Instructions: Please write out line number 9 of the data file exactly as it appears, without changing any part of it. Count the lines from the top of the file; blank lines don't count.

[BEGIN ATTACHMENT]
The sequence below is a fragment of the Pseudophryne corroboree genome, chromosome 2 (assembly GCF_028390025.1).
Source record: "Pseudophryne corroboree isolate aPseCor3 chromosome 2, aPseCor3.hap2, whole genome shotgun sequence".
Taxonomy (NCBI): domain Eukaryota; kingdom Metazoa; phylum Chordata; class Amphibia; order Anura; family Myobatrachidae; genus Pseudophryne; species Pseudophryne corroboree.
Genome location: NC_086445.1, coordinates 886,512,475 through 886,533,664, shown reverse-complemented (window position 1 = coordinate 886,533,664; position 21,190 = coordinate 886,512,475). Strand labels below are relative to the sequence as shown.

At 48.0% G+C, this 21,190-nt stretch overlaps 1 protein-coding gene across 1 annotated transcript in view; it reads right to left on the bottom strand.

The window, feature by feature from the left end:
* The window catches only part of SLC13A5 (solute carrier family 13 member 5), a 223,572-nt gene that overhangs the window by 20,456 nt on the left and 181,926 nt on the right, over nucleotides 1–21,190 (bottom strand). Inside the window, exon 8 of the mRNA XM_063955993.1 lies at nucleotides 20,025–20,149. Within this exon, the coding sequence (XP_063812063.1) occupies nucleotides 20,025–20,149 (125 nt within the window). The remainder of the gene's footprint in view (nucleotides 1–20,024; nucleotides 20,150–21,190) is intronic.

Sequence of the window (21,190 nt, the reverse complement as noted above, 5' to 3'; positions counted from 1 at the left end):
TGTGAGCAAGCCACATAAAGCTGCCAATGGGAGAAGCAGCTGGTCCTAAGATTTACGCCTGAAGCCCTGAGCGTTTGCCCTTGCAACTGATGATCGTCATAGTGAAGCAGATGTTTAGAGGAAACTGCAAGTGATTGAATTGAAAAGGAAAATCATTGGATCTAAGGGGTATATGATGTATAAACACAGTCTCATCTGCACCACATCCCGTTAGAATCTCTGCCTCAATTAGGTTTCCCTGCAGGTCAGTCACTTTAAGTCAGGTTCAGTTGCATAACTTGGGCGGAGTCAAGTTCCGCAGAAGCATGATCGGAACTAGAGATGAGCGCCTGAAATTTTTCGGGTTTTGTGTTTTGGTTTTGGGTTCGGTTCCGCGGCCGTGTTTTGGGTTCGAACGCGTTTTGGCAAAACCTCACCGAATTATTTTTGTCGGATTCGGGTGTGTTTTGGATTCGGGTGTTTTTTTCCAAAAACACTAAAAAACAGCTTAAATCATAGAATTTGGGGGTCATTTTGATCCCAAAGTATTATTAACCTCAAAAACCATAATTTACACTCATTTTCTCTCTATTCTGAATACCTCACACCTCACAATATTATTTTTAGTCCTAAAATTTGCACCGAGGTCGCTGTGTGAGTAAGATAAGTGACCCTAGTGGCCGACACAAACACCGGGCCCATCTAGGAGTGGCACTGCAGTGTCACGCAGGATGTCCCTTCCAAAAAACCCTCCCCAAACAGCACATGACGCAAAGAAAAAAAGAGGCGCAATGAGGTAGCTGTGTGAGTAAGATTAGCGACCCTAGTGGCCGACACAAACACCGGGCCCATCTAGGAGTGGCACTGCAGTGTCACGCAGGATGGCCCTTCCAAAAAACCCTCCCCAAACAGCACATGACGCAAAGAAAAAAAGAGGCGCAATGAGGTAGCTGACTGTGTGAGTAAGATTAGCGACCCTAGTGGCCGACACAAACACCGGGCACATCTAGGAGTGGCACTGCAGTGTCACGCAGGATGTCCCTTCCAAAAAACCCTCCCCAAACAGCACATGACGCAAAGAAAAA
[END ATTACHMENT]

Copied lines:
TGTGAGCAAGCCACATAAAGCTGCCAATGGGAGAAGCAGCTGGTCCTAAGATTTACGCCTGAAGCCCTGAGCGTTTGCCCTTGCAACTGATGATCGTCATAGTGAAGCAGATGTTTAGAGGAAACTGCAAGTGATTGAATTGAAAAGGAAAATCATTGGATCTAAGGGGTATATGATGTATAAACACAGTCTCATCTGCACCACATCCCGTTAGAATCTCTGCCTCAATTAGGTTTCCCTGCAGGTCAGTCACTTTAAGTCAGGTTCAGTTGCATAACTTGGGCGGAGTCAAGTTCCGCAGAAGCATGATCGGAACTAGAGATGAGCGCCTGAAATTTTTCGGGTTTTGTGTTTTGGTTTTGGGTTCGGTTCCGCGGCCGTGTTTTGGGTTCGAACGCGTTTTGGCAAAACCTCACCGAATTATTTTTGTCGGATTCGGGTGTGTTTTGGATTCGGGTGTTTTTTTCCAAAAACACTAAAAAACAGCTTAAATCATAGAATTTGGGGGTCATTTTGATCCCAAAGTATTATTAACCTCAAAAACCATAATTTACACTCATTTTCTCTCTATTCTGAATACCTCACACCTCACAATATTATTTTTAGTCCTAAAATTTGCACCGAGGTCGCTGTGTGAGTAAGATAAGTGACCCTAGTGGCCGACACAAACACCGGGCCCATCTAGGAGTGGCACTGCAGTGTCACGCAGGATGTCCCTTCCAAAAAACCCTCCCCAAACAGCACATGACGCAAAGAAAAAAAGAGGCGCAATGAGGTAGCTGTGTGAGTAAGATTAGCGACCCTAGTGGCCGACACAAACACCGGGCCCATCTAGGAGTGGCACTGCAGTGTCACGCAGGATGGCCCTTCCAAAAAACCCTCCCCAAACAGCACATGACGCAAAGAAAAAAAGAGGCGCAATGAGGTAGCTGACTGTGTGAGTAAGATTAGCGACCCTAGTGGCCGACACAAACACCGGGCACATCTAGGAGTGGCACTGCAGTGTCACGCAGGATGTCCCTTCCAAAAAACCCTCCCCAAACAGCACATGACGCAAAGAAAAA